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Someone had written the following sentence:

Comedy, today, is dead; murdered by political correctness.

I disagreed with their point, but rather than argue with them about that I decided to correct their comma (and semicolon) usage.

I said that the sentence should be written as follows:

Comedy today is dead, murdered by political correctness.

I reasoned that "murdered by political correctness" is not an independent clause, so a semicolon should be replaced by a comma and the first two commas were just unnecessary (I thought they made "today" an appositive of "comedy"). Side note: do the end parenthesis and period go inside the quotation mark? That doesn't look right.

I'm second guessing myself now, because there's nothing more embarrassing and lame than correcting someone's grammar and being wrong. What do you all think?

  • I don't do "correct", but I Find Your Use Of Capitals Rather Offputting. – Colin Fine Aug 1 at 11:58
  • If you used "use-mention" italics in your sentence, the quandary goes away: (I thought they made today an appositive of comedy). In that case, the full-stop comes outside the parenthesis, because the parenthesis belongs inside the sentence. Using quotation marks certainly makes things harder. – Andrew Leach Aug 1 at 12:27
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    Also, please don't ask two questions at once. You will find it far harder to accept an answer if the answers you get all answer different questions. – Andrew Leach Aug 1 at 12:29
  • Both versions are fine with me. – nnnnnn Aug 1 at 13:35
  • Unless you are being paid to do so, don't bother correcting anybody else's writing usage. Not only are they much more likely to know what they want to write than you are, but correcting others gratuitously is very bad manners. – John Lawler Aug 1 at 14:09
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Comedy, today, is dead; murdered by political correctness.

The commas surrounding "today" are correct. You can also move the "today" to the front of the sentence if comedy specifically died today. However, the semicolon is incorrect. As you wrote, "murdered by political correctness" isn't an independent clause (in fact, it isn't a clause at all because it has no subject).

Comedy today is dead, murdered by political correctness.

The lack of commas surrounding today is incorrect. "Today" in an interrupter, so it needs to have a comma before it and another after. The comma is correct, but you can instead use an em dash ("—") to add more emphasis to "murdered by political correctness."

Therefore, you have a few options (assuming you want to keep "today," which can be removed because it is an interrupter):

Comedy, today, is dead; it has been [or was] murdered by political correctness.

"It was" makes the part following the semicolon an independent clause, which makes the semicolon correct.

Comedy, today, is dead, murdered by political correctness.

This looks a little awkward and should probably be avoided.

Today, comedy is dead, murdered by political correctness.

This makes the above sentence more natural.

Comedy, today, is dead—murdered by political correctness.

The em dash instead of the comma makes the sentence more readable, even though they are essentially the same. The em dash also draws more attention to the last part of the sentence. This is, in my opinion, the best option.

Today, comedy is dead—murdered by political correctness.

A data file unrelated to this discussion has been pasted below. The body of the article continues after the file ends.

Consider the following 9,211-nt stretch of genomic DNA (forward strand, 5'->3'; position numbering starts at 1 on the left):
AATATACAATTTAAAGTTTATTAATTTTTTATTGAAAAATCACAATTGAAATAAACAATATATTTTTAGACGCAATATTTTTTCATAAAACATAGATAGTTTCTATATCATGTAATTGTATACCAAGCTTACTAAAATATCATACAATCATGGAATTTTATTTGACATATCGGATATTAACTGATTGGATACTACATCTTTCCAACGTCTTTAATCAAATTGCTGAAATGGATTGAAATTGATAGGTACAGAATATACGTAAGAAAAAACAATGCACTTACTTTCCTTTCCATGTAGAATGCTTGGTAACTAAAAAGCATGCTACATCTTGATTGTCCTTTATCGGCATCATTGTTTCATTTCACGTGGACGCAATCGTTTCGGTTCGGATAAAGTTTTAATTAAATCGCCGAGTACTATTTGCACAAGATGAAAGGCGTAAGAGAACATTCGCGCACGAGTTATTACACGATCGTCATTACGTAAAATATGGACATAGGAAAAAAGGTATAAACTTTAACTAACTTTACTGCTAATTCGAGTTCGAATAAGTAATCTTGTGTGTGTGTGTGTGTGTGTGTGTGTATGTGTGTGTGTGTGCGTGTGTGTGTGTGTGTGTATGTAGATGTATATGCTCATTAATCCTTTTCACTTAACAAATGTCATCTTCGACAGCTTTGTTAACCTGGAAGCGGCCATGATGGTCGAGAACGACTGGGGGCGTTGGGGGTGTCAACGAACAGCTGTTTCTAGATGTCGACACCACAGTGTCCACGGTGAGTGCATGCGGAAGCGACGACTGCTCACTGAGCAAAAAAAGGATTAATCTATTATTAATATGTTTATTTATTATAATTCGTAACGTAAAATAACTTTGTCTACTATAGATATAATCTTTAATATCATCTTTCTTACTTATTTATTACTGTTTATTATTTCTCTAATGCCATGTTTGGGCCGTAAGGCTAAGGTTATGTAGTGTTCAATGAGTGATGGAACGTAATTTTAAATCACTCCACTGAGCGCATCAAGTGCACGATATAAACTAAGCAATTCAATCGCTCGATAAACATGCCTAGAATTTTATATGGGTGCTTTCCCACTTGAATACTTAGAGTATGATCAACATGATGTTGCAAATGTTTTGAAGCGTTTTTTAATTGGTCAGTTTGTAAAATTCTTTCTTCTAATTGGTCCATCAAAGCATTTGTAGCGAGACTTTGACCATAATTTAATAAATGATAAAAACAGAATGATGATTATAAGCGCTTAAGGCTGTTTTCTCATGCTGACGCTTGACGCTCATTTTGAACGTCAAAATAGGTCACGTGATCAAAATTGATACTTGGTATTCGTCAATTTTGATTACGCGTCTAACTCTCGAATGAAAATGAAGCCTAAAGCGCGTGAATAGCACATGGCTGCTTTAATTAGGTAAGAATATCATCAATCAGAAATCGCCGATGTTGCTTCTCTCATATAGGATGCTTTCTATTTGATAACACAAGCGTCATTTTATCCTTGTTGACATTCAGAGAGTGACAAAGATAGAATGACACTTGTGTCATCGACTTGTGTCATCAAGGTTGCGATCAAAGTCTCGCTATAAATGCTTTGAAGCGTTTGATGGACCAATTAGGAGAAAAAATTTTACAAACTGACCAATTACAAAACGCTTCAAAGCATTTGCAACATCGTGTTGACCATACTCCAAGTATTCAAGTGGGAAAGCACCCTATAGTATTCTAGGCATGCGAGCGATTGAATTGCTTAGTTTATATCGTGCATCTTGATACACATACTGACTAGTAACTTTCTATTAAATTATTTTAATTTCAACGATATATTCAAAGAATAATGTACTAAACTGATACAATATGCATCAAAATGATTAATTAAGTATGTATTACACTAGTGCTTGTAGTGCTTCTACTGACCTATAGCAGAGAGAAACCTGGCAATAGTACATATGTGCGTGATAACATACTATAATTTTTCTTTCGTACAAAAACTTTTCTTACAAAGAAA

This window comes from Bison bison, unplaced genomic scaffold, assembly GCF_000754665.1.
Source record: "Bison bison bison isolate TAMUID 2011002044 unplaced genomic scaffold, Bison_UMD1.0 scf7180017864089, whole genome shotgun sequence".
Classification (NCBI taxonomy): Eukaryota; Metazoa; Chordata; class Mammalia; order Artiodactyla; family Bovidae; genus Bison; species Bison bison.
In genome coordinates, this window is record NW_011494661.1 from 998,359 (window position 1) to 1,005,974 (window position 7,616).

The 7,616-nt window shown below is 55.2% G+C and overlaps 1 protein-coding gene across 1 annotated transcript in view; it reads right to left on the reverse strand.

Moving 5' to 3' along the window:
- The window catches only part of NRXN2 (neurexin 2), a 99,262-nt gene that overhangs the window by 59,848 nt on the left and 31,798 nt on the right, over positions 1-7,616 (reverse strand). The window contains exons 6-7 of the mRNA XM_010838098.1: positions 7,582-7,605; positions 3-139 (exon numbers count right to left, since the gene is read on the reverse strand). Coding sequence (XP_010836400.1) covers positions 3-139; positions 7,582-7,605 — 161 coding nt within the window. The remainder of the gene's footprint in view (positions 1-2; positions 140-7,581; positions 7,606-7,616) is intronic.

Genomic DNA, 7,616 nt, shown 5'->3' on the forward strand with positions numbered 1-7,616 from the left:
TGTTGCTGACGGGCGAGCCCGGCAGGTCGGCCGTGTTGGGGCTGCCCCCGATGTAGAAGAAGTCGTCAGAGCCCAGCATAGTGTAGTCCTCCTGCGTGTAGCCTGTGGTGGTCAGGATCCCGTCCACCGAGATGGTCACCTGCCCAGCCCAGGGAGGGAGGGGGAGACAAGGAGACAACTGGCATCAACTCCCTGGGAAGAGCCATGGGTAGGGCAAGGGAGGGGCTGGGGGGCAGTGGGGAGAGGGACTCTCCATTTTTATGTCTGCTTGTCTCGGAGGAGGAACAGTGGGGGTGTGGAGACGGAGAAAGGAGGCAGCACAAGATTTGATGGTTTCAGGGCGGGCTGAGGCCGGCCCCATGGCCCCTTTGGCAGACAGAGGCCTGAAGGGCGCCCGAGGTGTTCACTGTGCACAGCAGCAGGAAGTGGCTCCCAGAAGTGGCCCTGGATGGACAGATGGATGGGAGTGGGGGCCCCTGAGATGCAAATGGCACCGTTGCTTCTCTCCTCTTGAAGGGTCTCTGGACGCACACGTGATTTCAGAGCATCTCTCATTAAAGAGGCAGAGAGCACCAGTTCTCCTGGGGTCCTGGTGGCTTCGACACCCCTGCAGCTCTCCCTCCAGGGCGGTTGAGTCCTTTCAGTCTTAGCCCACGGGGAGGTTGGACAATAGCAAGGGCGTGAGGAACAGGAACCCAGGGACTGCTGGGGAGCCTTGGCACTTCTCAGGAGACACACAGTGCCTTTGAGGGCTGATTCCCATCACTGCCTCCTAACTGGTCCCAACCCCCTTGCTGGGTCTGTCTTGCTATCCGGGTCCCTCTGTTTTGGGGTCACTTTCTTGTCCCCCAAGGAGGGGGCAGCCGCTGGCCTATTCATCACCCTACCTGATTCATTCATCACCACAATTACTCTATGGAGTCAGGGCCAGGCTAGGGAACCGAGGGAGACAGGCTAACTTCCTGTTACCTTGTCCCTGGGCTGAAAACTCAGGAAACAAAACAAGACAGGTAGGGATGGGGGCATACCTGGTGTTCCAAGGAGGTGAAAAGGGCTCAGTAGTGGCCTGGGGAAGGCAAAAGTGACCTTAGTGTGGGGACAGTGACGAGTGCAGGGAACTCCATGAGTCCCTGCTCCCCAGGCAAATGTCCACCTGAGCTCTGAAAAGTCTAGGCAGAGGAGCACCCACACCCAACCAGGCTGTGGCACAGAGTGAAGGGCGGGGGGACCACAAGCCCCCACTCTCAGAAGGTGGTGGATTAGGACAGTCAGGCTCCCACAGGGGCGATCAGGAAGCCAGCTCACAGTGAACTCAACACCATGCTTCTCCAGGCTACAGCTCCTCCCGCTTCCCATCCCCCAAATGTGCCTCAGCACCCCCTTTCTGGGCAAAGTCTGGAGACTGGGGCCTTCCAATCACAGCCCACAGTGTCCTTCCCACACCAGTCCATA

This is, in my opinion, the best option (if comedy died today, specifically).

Today, comedy is dead; it has been [or was] murdered by political correctness.

This is also a pretty good option, depending on how much emphasis you want to place on the last part.


Note: the sentences that start with "today" suggest that comedy died today (specifically). I would only use those if comedy died on the day when you are speaking. There also might be slightly different variations of these sentences that I forgot, but I think I wrote (almost) all of them.

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I prefer your version of the sentence: Comedy today is dead, murdered by political correctness.

If, however, a person chose to pause after comedy and is, that would be quite OK, as in the following sentence:

Mr. Kitchener, presumably, was responsible for the mishap. [Granted, the construction and parsing of this sentence are a bit different from your original sentence.]

Speaking more quickly, that sentence becomes this sentence:

Mr. Kitchener presumably was responsible for the mishap. [In speaking the sentence quickly, there would be no need for commas.]

As for your second question about where the period in your parenthetical remark goes, the period could logically go inside the parenthesis, before or after the quotation mark, as in the following:

(I thought they made "today" an appositive of "comedy.")

(I thought they made "today" an appositive of "comedy".)

Since you are not quoting yourself when you include the word comedy in quotation marks, I think putting the period after comedy would be the way to go. If, however, you were quoting someone within your parentheses, the period would go inside the quotation mark, as in

(I suggest, by the way, that Lincoln was correct when he said, "You cannot fool all of the people all the time.")

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  • What about the 'murdered by' clause? , or ;? – Mitch Aug 1 at 12:02
  • @Mitch: Thanks for the comment. I ameneded my first sentence so as not to give short shrift to the 'murdered by' clause. As for your 'or;?', I'd need a little clarification. Don – rhetorician Aug 1 at 15:10
  • The OP's primary question is whether to use ',' or ';' to separate out the 'murdered by' ...' part. – Mitch Aug 1 at 21:23

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